4. Embrace God’s Presence
    When and where do you easily acknowledge God’s presence?
    What would it take for you to become more aware and more sensitive to God’s presence even when it’s hard?
  5. Bring the Spirit of Jesus
    Who needs you to be Jesus for them?
  6. What is 1 attitude you especially want to grow in? Who would benefit if you did?

Two days after what might be the most momentous election of our lives, it’s still uncertain who our next president will be. All indications are, that with likely recounts to follow, we won’t know for quite a while. Many anticipate a renewed season of chaos, violence, and/or fear. What might be called “darkness.”

  1. Craig described being personally inspired by the concept of Light for several years. What’s your experience with that idea? Have you had the same, similar, or different reaction to being Light? Is this a relatively new idea for you?
  2. Jesus said, “I am the light of the world.” (John 8:12) Most of us believe that. But then he also said to his followers (and you and me), “You are the light of the world.” (Matt. 5:14-16) What is your initial reaction to that statement?
  3. What are specific attitudes and actions you can see adopting in response to being Light in the Darkness right now?

One might think the Church is racially united, but it’s not.
Sunday morning is the most segregated time of the week in the US. This doesn’t mean we have to all worship the same way. That would be a cultural and spiritual loss for all concerned. But we are absolutely called to mutual respect and brotherhood. Wouldn’t it be wonderful if God used men of the Journey to be voices for patience, humility, understanding and unity?

  1. Craig said his journey in relationships with African Americans can be described as ignorance—bewilderment—offense—and joy. Which of those words can you relate to?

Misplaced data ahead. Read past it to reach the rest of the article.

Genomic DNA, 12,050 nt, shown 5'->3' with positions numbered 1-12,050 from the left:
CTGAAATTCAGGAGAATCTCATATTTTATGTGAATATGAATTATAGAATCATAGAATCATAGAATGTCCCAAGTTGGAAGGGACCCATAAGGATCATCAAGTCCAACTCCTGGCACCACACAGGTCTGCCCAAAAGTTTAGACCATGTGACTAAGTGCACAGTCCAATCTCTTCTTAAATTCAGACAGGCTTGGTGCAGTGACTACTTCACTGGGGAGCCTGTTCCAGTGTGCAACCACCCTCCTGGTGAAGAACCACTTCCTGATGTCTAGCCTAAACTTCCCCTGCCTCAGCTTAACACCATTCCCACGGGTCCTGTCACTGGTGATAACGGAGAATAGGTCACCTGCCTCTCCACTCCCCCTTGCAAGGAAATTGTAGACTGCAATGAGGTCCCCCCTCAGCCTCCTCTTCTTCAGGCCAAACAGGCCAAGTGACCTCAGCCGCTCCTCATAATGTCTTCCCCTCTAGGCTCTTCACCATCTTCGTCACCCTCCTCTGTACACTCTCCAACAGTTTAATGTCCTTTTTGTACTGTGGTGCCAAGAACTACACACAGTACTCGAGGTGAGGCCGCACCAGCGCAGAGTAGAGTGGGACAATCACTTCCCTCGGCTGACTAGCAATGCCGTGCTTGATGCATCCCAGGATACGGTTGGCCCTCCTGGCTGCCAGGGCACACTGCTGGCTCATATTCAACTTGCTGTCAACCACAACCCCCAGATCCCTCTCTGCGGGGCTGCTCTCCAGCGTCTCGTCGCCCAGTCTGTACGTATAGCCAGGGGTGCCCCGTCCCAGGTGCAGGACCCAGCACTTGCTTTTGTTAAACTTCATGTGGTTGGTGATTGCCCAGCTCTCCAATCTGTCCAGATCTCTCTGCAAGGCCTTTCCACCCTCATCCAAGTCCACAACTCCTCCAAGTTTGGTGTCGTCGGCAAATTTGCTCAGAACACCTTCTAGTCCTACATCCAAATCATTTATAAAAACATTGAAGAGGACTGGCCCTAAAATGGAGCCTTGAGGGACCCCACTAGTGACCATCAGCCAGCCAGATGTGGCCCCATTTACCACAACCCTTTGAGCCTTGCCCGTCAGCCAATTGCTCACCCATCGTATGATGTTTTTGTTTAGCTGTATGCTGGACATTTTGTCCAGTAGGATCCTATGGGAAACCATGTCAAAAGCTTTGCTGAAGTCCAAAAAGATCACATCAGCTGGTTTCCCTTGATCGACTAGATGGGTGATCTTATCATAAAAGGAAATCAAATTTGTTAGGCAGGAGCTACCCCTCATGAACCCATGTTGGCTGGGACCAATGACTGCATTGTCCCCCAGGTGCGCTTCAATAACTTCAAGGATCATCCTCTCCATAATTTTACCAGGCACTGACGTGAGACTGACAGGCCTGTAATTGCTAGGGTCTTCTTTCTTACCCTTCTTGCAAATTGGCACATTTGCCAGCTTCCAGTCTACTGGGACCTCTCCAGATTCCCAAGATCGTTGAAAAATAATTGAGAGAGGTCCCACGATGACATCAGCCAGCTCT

2. Is there anything about Clarence’s description of his experience as a black man in America that caught you by surprise? What was it?
  3. As an ambassador of the Kingdom of Heaven what are you motivated to do in regard to any Christian African American friends you might have? Is there any way you might have a voice, or any action, that builds unity? How about toward Black men who may not be believers; do you have any relationship in which you might be a messenger of Light?

God’s Faithfulness

  1. Is there something preventing you from fully surrendering your life to God.
  2. What are you not believing or trusting God for?
  3. Looking back on your life, where can you specifically see God’s
    Faithfulness?

Racial Unity, Part 2

  1. Craig told some stories of how his relationships with African Americans can be described as ignorance—bewilderment—offense—and joy. Which of those words can you relate to in your story?
  2. Clarence gave more description of his experience as a black man in America, in the past and today. What stood out to you, or might have been a new insight?
  3. Clarence referred to passages in Scripture that can serve as a guide in how we are called to serve one another despite differences: The Good Samaritan (Luke 10:25-41); The Woman at the Well (John 4:1-26); Honoring differences among us (I Cor. 12).
  4. As an ambassador of the Kingdom of Heaven what are you motivated to do in regard to any Christian friends who might be of a different culture, ethnicity or race?
  5. Is there any way you might have a voice, or any action, that builds unity?

“Make every effort to keep the unity of the Spirit…” Eph. 4:3

  1. If you are being “completely humble and gentle,” who is a person, in confidentiality, you might bear with a little better?
  2. If the Spirit prompted you to “make every effort to keep the unity,” is there anything you might do or say differently than you typically do?
  3. The last full sentence in the passage above is remarkable. What would you like to say to the “Spirit…Lord…and Father” in gratitude?